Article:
Recent Articles on Chapter 15

There have been several articles recently published discussing and critiquing the early chapter 15 case law. [1] However, two articles in particular are worth noting. The first is entitled "A Tale of Two Proceedings: ‘Turnabout Is Fair Play’ in the Yukos U.S. Bankruptcy Cases," which discusses some of the intriguing issues presented by the Yukos chapter 11 and chapter 15 cases and their implications for future cross-border restructurings. [2] Addressing Yukos, author Kurt A. Mayr claims that the bankruptcy court’s ability to grant temporary relief under §1519 “demonstrates the breadth and flexibility of the relief available under new chapter 15.” [3] Additionally, Mayr explains that the Russian receiver’s innovative use of chapter 15’s expansive powers, including the temporary injunction on the sale of Yukos’s assets, “may likely serve as a model for other contested distressed transactions in the future.” [4]

The second, written by Daniel M. Glosband, criticizes the SPhinX opinion by claiming that the U.S. Bankruptcy Court for the Southern District of New York misinterpreted three fundamental aspects of chapter 15. [5] Mr. Glosband claims that the court 1) neglected to apply the eligibility requirements for a foreign proceeding to qualify for recognition under chapter 15; 2) discarded chapter 15’s purely objective, nondiscretionary standards for recognition; and 3) severed the determination of whether a foreign proceeding is a “foreign main proceeding” or a “foreign non-main proceeding” from its statutory intent as part of the recognition determination. [6] Furthermore, Mr. Glosband claims that the SPhinX opinion “creates a wholly unnecessary, serious and regrettable breach with European case law” on the meaning of the COMI concept. [7]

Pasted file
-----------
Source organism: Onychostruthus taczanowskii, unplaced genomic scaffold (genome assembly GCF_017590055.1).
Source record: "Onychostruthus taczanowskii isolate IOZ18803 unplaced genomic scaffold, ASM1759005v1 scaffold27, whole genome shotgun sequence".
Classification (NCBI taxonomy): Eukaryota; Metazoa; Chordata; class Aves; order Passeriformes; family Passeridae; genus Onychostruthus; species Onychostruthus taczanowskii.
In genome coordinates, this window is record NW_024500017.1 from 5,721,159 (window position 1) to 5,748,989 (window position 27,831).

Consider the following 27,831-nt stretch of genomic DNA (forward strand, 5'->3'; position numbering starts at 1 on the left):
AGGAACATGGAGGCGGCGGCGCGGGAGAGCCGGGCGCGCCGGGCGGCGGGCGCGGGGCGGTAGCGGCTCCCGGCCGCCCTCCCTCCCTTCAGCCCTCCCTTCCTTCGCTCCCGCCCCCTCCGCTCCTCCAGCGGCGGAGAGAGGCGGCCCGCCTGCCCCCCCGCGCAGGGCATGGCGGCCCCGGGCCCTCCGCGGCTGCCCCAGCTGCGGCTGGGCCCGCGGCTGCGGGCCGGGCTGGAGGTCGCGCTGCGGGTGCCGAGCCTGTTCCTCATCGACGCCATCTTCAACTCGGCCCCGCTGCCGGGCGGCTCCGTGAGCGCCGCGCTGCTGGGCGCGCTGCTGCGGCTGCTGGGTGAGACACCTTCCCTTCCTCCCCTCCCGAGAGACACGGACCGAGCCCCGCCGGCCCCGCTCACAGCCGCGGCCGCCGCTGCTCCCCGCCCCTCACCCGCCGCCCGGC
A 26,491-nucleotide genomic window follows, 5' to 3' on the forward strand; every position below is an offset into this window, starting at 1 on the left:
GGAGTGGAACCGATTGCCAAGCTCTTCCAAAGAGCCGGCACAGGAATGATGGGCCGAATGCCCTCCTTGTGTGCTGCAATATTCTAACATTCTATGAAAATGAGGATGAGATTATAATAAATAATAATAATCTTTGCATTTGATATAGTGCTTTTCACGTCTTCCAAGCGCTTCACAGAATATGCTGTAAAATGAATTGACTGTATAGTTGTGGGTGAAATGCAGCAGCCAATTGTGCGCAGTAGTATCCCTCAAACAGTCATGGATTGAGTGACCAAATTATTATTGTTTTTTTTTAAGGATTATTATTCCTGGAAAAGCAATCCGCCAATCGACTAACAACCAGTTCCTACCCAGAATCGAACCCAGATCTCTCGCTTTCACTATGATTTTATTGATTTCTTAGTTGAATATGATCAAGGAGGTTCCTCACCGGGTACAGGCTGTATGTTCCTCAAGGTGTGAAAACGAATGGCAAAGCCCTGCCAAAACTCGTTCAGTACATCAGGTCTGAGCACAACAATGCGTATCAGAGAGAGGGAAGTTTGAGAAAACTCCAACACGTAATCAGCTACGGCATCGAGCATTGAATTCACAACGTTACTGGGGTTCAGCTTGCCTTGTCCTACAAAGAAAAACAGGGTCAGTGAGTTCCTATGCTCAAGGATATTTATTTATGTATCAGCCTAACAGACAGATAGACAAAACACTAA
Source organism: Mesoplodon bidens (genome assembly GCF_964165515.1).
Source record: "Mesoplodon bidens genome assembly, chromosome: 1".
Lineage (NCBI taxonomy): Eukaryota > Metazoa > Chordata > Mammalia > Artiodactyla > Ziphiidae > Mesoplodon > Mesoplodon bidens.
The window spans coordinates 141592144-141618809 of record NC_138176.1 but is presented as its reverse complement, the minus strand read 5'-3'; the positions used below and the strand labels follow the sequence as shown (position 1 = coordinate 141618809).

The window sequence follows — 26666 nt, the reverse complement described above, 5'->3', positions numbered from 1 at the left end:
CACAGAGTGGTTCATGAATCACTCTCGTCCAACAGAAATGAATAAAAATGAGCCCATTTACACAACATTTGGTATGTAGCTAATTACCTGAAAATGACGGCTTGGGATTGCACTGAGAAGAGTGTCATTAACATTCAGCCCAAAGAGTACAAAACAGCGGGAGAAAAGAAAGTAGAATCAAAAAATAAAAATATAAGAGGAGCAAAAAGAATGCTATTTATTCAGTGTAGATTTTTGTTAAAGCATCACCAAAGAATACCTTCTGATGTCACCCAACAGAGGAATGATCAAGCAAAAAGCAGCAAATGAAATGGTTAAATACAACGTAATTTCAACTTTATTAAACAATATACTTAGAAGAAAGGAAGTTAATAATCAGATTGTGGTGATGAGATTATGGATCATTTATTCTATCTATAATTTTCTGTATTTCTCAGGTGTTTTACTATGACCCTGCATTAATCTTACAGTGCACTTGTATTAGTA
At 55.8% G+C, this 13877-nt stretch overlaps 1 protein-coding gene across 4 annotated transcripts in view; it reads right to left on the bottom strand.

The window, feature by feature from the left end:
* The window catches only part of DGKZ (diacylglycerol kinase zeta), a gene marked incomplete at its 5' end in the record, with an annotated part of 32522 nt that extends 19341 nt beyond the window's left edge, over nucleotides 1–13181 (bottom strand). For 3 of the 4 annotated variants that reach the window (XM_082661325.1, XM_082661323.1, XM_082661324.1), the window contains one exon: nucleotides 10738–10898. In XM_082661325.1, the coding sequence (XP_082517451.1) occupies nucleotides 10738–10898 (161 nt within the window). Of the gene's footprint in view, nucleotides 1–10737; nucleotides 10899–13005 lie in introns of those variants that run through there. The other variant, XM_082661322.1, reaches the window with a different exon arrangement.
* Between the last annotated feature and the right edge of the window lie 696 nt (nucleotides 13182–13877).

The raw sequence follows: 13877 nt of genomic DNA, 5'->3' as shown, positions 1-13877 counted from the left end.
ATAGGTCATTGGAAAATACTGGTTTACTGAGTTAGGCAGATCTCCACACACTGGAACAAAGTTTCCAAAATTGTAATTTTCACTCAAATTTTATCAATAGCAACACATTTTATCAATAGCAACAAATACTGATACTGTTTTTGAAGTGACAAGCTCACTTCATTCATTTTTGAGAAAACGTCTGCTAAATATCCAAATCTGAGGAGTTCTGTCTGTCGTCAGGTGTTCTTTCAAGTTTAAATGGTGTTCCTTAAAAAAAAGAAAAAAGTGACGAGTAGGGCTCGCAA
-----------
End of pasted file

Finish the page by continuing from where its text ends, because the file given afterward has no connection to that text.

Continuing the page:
In addition to the above, several articles have been recently published on chapter 15 itself. [8] Two of the articles were written by Prof. Westbrook, who is perhaps the most authoritative source on the new code section. In Chapter 15 and Discharge, Prof. Westbrook writes that despite the advances of chapter 15 over §304, “many more steps remain before we have a sensible, efficient regime for bankruptcy law in a globalizing world.” [9] Acknowledging that his article asks more questions than it answers, he says that one of the missing steps is the “extent to which a discharge in Country A will be given effect in Country B,” and specifically the effect in the United States of a foreign bankruptcy discharge. [10] Prof. Westbrook predicts that “[n]o set of issues will be more important to global cooperation in multinational bankruptcies and few will be as difficult.” [11]

In Chapter 15 At Last, Prof. Westbrook exclaims his relief at the long-awaited enactment of chapter 15. [12] This article, perhaps more than any other—and in a relatively quick and painless way—gives the reader the history and basics of chapter 15, as well as some examples of how it will come into play in everyday bankruptcy cases. The scope of chapter 15 is broad: